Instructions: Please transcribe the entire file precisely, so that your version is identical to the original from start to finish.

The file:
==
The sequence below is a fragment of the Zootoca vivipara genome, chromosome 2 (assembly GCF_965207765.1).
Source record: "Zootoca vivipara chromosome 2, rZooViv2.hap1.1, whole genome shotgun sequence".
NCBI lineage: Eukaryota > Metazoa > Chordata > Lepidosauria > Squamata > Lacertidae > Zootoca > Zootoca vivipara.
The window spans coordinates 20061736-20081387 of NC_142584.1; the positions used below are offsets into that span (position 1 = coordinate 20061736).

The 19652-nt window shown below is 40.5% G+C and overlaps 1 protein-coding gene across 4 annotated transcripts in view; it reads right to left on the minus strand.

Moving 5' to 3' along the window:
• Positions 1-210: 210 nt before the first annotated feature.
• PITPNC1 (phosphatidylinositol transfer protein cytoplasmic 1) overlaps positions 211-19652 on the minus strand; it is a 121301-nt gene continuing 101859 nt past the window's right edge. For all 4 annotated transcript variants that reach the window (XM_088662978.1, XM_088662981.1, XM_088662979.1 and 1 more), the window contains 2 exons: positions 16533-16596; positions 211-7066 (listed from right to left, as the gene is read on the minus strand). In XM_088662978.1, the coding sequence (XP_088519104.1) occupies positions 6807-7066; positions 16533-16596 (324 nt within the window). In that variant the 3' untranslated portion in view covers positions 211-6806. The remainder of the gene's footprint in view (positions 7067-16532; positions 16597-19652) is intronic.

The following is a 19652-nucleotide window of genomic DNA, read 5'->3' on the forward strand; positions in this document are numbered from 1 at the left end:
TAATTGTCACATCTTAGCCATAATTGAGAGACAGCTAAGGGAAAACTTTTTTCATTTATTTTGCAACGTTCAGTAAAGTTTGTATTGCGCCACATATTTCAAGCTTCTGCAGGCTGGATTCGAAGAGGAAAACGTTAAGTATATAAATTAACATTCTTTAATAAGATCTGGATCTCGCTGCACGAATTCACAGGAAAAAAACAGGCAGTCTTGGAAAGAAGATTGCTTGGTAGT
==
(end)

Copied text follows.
The sequence below is a fragment of the Zootoca vivipara genome, chromosome 2 (assembly GCF_965207765.1).
Source record: "Zootoca vivipara chromosome 2, rZooViv2.hap1.1, whole genome shotgun sequence".
NCBI lineage: Eukaryota > Metazoa > Chordata > Lepidosauria > Squamata > Lacertidae > Zootoca > Zootoca vivipara.
The window spans coordinates 20061736-20081387 of NC_142584.1; the positions used below are offsets into that span (position 1 = coordinate 20061736).

The 19652-nt window shown below is 40.5% G+C and overlaps 1 protein-coding gene across 4 annotated transcripts in view; it reads right to left on the minus strand.

Moving 5' to 3' along the window:
• Positions 1-210: 210 nt before the first annotated feature.
• PITPNC1 (phosphatidylinositol transfer protein cytoplasmic 1) overlaps positions 211-19652 on the minus strand; it is a 121301-nt gene continuing 101859 nt past the window's right edge. For all 4 annotated transcript variants that reach the window (XM_088662978.1, XM_088662981.1, XM_088662979.1 and 1 more), the window contains 2 exons: positions 16533-16596; positions 211-7066 (listed from right to left, as the gene is read on the minus strand). In XM_088662978.1, the coding sequence (XP_088519104.1) occupies positions 6807-7066; positions 16533-16596 (324 nt within the window). In that variant the 3' untranslated portion in view covers positions 211-6806. The remainder of the gene's footprint in view (positions 7067-16532; positions 16597-19652) is intronic.

The following is a 19652-nucleotide window of genomic DNA, read 5'->3' on the forward strand; positions in this document are numbered from 1 at the left end:
TAATTGTCACATCTTAGCCATAATTGAGAGACAGCTAAGGGAAAACTTTTTTCATTTATTTTGCAACGTTCAGTAAAGTTTGTATTGCGCCACATATTTCAAGCTTCTGCAGGCTGGATTCGAAGAGGAAAACGTTAAGTATATAAATTAACATTCTTTAATAAGATCTGGATCTCGCTGCACGAATTCACAGGAAAAAAACAGGCAGTCTTGGAAAGAAGATTGCTTGGTAGT